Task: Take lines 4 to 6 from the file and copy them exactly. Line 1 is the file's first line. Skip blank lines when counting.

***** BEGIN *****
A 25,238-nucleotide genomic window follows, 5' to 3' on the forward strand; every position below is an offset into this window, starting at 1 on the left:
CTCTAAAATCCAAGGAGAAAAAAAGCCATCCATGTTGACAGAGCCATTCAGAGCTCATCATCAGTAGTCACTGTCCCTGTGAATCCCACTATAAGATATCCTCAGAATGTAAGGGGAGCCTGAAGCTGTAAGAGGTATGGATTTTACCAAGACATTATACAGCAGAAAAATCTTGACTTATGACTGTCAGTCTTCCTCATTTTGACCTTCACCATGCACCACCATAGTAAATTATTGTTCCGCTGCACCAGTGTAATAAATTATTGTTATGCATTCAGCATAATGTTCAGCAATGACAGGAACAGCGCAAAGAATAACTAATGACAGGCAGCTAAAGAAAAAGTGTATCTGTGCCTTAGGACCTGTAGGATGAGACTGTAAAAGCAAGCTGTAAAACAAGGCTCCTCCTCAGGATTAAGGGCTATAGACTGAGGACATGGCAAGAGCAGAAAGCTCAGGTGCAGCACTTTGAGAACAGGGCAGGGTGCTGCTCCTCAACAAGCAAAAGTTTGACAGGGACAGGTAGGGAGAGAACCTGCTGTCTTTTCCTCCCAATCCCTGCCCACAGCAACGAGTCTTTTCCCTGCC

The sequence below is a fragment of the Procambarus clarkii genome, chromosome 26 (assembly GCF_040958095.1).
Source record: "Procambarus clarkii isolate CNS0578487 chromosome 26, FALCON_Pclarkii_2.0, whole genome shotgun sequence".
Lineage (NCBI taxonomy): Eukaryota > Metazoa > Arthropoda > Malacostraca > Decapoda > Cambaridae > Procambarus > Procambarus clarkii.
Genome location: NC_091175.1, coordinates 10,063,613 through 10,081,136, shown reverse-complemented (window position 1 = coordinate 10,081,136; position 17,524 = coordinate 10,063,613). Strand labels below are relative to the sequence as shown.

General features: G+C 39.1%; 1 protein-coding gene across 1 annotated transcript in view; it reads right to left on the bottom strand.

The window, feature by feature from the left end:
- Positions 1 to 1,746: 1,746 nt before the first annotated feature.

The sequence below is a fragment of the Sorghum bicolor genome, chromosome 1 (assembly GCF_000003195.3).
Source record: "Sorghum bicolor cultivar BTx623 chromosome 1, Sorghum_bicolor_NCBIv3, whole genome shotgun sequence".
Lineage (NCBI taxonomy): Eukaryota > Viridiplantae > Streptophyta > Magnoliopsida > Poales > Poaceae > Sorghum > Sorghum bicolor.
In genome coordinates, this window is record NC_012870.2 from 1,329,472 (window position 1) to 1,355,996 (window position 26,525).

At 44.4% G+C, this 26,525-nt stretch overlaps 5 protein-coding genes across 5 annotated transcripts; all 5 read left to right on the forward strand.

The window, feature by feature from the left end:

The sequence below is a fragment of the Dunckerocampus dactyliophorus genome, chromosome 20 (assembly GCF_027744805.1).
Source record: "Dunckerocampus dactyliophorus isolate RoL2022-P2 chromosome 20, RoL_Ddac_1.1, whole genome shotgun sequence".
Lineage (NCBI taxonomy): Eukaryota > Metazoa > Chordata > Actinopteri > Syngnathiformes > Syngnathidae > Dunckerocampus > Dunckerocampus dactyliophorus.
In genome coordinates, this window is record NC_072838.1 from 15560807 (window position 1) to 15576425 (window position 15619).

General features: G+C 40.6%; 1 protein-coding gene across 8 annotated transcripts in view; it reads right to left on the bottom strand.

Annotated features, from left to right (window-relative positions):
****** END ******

Source record: "Procambarus clarkii isolate CNS0578487 chromosome 26, FALCON_Pclarkii_2.0, whole genome shotgun sequence".
Lineage (NCBI taxonomy): Eukaryota > Metazoa > Arthropoda > Malacostraca > Decapoda > Cambaridae > Procambarus > Procambarus clarkii.
Genome location: NC_091175.1, coordinates 10,063,613 through 10,081,136, shown reverse-complemented (window position 1 = coordinate 10,081,136; position 17,524 = coordinate 10,063,613). Strand labels below are relative to the sequence as shown.